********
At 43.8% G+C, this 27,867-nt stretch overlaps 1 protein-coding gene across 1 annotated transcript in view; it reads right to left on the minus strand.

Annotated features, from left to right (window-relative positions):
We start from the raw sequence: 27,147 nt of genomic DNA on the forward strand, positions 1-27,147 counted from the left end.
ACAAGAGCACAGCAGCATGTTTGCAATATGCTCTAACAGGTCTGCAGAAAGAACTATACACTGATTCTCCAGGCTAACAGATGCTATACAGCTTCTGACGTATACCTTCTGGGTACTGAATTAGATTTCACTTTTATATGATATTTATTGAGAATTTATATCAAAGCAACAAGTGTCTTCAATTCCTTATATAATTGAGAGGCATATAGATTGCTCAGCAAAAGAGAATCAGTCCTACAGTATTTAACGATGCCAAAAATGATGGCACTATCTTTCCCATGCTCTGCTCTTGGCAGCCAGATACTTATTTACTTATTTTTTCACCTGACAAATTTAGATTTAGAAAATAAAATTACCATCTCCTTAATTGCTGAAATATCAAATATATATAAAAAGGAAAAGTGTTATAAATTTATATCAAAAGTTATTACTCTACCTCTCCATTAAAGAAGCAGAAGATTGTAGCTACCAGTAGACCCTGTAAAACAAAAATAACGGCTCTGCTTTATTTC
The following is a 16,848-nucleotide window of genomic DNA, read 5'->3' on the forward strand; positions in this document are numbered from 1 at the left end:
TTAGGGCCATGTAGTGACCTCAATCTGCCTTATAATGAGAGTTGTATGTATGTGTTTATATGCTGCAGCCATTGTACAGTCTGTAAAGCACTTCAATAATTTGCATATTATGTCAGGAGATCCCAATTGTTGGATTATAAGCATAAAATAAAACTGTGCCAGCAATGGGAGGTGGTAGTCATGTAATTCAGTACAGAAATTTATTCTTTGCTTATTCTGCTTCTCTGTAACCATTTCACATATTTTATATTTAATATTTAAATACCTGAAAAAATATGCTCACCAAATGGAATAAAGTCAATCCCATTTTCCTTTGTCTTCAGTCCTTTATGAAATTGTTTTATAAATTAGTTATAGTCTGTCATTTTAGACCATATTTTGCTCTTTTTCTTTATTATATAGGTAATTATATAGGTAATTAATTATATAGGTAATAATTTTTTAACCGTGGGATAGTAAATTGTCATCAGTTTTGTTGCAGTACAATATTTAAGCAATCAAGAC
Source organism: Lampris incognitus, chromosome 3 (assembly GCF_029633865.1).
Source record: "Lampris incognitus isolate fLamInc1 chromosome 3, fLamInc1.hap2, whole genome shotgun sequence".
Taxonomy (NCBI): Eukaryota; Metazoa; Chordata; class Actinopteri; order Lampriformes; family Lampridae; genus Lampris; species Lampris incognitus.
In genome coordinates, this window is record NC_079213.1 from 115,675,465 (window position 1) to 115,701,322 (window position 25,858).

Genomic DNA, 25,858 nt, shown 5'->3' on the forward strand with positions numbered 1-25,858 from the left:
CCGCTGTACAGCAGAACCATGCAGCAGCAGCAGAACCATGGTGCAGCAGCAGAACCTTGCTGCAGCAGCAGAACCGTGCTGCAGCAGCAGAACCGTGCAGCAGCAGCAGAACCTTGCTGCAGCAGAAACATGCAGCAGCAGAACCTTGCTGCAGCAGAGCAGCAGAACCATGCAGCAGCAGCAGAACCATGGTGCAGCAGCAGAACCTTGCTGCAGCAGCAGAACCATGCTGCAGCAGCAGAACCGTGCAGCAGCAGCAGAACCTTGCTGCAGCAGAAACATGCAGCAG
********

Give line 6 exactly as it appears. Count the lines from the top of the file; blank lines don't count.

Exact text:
TTAGGGCCATGTAGTGACCTCAATCTGCCTTATAATGAGAGTTGTATGTATGTGTTTATATGCTGCAGCCATTGTACAGTCTGTAAAGCACTTCAATAATTTGCATATTATGTCAGGAGATCCCAATTGTTGGATTATAAGCATAAAATAAAACTGTGCCAGCAATGGGAGGTGGTAGTCATGTAATTCAGTACAGAAATTTATTCTTTGCTTATTCTGCTTCTCTGTAACCATTTCACATATTTTATATTTAATATTTAAATACCTGAAAAAATATGCTCACCAAATGGAATAAAGTCAATCCCATTTTCCTTTGTCTTCAGTCCTTTATGAAATTGTTTTATAAATTAGTTATAGTCTGTCATTTTAGACCATATTTTGCTCTTTTTCTTTATTATATAGGTAATTATATAGGTAATTAATTATATAGGTAATAATTTTTTAACCGTGGGATAGTAAATTGTCATCAGTTTTGTTGCAGTACAATATTTAAGCAATCAAGAC